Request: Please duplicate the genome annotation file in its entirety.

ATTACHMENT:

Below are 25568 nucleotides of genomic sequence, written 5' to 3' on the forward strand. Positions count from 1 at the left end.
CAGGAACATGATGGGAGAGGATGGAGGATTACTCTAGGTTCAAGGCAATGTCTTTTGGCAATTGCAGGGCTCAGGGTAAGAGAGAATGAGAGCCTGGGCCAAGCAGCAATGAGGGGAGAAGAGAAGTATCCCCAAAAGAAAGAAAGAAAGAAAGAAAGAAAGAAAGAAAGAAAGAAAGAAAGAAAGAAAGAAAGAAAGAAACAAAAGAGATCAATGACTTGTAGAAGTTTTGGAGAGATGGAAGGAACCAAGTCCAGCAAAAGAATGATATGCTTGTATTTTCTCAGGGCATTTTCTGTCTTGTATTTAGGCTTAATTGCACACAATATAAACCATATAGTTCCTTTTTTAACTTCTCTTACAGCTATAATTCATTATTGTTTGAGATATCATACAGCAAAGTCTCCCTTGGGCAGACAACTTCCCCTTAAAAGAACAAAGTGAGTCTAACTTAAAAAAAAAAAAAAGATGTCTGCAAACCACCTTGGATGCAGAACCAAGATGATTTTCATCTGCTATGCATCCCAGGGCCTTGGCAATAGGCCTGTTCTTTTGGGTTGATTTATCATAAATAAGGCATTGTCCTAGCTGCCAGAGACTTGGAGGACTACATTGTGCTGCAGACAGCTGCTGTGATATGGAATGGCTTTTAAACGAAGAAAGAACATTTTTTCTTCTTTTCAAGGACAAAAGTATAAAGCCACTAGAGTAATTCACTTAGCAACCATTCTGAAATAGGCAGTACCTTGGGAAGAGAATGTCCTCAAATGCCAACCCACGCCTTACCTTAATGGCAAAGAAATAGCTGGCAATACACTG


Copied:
Below are 25568 nucleotides of genomic sequence, written 5' to 3' on the forward strand. Positions count from 1 at the left end.
CAGGAACATGATGGGAGAGGATGGAGGATTACTCTAGGTTCAAGGCAATGTCTTTTGGCAATTGCAGGGCTCAGGGTAAGAGAGAATGAGAGCCTGGGCCAAGCAGCAATGAGGGGAGAAGAGAAGTATCCCCAAAAGAAAGAAAGAAAGAAAGAAAGAAAGAAAGAAAGAAAGAAAGAAAGAAAGAAAGAAAGAAAGAAACAAAAGAGATCAATGACTTGTAGAAGTTTTGGAGAGATGGAAGGAACCAAGTCCAGCAAAAGAATGATATGCTTGTATTTTCTCAGGGCATTTTCTGTCTTGTATTTAGGCTTAATTGCACACAATATAAACCATATAGTTCCTTTTTTAACTTCTCTTACAGCTATAATTCATTATTGTTTGAGATATCATACAGCAAAGTCTCCCTTGGGCAGACAACTTCCCCTTAAAAGAACAAAGTGAGTCTAACTTAAAAAAAAAAAAAAGATGTCTGCAAACCACCTTGGATGCAGAACCAAGATGATTTTCATCTGCTATGCATCCCAGGGCCTTGGCAATAGGCCTGTTCTTTTGGGTTGATTTATCATAAATAAGGCATTGTCCTAGCTGCCAGAGACTTGGAGGACTACATTGTGCTGCAGACAGCTGCTGTGATATGGAATGGCTTTTAAACGAAGAAAGAACATTTTTTCTTCTTTTCAAGGACAAAAGTATAAAGCCACTAGAGTAATTCACTTAGCAACCATTCTGAAATAGGCAGTACCTTGGGAAGAGAATGTCCTCAAATGCCAACCCACGCCTTACCTTAATGGCAAAGAAATAGCTGGCAATACACTG